Now, most of us will not be in a position to write sacred scripture, but there are other uses that the passive is good for.

One of the best reasons is to keep the flow of a paragraph. As I noted in another article, a simple trick for better writing is to ensure that the subject of every sentence in the paragraph is the same. This increases the comprehensibility of the text and builds what are called “arcs of coherence.”

For example, let’s say you’re writing a paragraph about Buffalo wings. You might write it like this:

Buffalo wings are a staple of the Western New York diet and a source of pride for Buffalonians. Teressa Bellissimo invented the Buffalo wing as an impromptu snack at the Anchor Bar in Buffalo, New York, in 1964. Since that time, Buffalo wings have become a favorite around the United States and the world. People still argue about whether you should use blue cheese or ranch dressing as a dip for the wings.

That paragraph has a lot of information in it, but it feels a little disjointed because the subject of each sentence is different from the one before it: Buffalo wings, Teressa, wings, and people. To improve the flow, the passive voice can be employed:

Buffalo wings are a staple of the Western New York diet and a source of pride for Buffalonians. They were invented in 1964, by Teressa Bellissimo as an impromptu snack at the Anchor Bar in Buffalo, New York. Since that time, Buffalo wings have become a favorite around the United States and the world. Whether the wings should be eaten with blue cheese or ranch dressing is something that people still debate.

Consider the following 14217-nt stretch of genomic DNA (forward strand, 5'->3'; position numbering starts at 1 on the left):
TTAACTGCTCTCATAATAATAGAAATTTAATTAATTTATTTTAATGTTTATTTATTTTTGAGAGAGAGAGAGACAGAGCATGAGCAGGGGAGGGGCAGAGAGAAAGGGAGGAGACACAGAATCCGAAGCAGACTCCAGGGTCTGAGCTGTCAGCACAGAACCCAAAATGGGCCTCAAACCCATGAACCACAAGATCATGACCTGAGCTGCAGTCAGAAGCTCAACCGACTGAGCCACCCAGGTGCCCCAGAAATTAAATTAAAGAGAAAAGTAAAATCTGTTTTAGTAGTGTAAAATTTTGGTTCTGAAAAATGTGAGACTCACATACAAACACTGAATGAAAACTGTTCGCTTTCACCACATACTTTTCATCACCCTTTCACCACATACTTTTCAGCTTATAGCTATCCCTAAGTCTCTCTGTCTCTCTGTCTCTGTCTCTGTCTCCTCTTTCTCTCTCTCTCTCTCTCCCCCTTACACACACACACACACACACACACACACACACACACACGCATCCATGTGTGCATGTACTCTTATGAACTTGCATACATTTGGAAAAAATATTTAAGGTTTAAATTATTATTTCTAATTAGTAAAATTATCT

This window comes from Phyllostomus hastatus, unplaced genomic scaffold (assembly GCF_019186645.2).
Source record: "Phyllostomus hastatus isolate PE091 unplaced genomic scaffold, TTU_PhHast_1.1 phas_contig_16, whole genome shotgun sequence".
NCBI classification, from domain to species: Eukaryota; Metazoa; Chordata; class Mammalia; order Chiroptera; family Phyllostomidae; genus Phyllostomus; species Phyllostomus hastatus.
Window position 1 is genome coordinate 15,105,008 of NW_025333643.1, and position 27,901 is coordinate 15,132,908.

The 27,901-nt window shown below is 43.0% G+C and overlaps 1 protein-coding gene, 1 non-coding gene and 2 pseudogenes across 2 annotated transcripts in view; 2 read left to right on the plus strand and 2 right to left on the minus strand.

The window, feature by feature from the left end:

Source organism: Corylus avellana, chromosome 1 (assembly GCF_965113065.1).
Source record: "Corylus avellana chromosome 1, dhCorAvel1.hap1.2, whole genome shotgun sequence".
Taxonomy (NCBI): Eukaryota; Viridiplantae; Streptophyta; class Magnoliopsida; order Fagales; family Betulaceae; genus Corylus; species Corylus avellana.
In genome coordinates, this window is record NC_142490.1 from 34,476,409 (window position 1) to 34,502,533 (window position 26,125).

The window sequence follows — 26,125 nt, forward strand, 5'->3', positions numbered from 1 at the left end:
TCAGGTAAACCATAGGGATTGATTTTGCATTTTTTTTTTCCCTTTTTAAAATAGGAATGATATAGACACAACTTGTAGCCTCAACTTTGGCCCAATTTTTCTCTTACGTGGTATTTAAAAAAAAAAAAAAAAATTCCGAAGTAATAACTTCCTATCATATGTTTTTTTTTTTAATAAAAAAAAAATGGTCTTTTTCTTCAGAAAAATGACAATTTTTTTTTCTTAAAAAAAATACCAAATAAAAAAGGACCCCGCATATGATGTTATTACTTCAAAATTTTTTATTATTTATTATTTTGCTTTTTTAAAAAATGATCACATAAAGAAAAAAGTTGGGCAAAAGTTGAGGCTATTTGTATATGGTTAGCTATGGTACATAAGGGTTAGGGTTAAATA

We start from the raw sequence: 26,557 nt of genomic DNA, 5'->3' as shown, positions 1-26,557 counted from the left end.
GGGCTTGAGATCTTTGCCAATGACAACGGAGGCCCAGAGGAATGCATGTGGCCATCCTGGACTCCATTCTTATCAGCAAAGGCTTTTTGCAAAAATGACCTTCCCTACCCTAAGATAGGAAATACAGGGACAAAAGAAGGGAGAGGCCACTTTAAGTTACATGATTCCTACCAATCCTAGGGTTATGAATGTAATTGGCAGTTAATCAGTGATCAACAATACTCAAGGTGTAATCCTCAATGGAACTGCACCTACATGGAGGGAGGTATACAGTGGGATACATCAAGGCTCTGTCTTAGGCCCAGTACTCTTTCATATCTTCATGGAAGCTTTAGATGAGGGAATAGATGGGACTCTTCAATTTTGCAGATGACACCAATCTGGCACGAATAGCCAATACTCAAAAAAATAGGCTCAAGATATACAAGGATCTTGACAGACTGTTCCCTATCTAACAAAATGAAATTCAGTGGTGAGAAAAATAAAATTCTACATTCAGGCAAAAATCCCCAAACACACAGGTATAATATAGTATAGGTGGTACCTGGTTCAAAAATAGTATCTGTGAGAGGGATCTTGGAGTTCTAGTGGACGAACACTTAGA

Here, the use of two simple passive constructions—were invented and be eaten—improves the readability of the paragraph a great deal.

In addition, the passive voice can be used as a way to avoid a certain monotony in your writing. If every sentence is phrased and structured the same way, your reader might get bored. Switching to the passive can not only improve the flow, as seen above, but can also improve the variety in your writing.

The Final Word

As always, clarity is paramount in your writing. If using the passive voice obscures your meaning or makes the agent of an action less clear, then don’t use it. But if you’re looking for a way to improve the flow of your paragraphs or provide some stylistic variety, then the passive voice is nothing to fear.

Show, Don’t Tell

Chalkboard with writing "Today: Show and Tell"
new york barge
Lower Manhattan, well after the Dutch. Photo by Seva Kruhlov on Pexels.com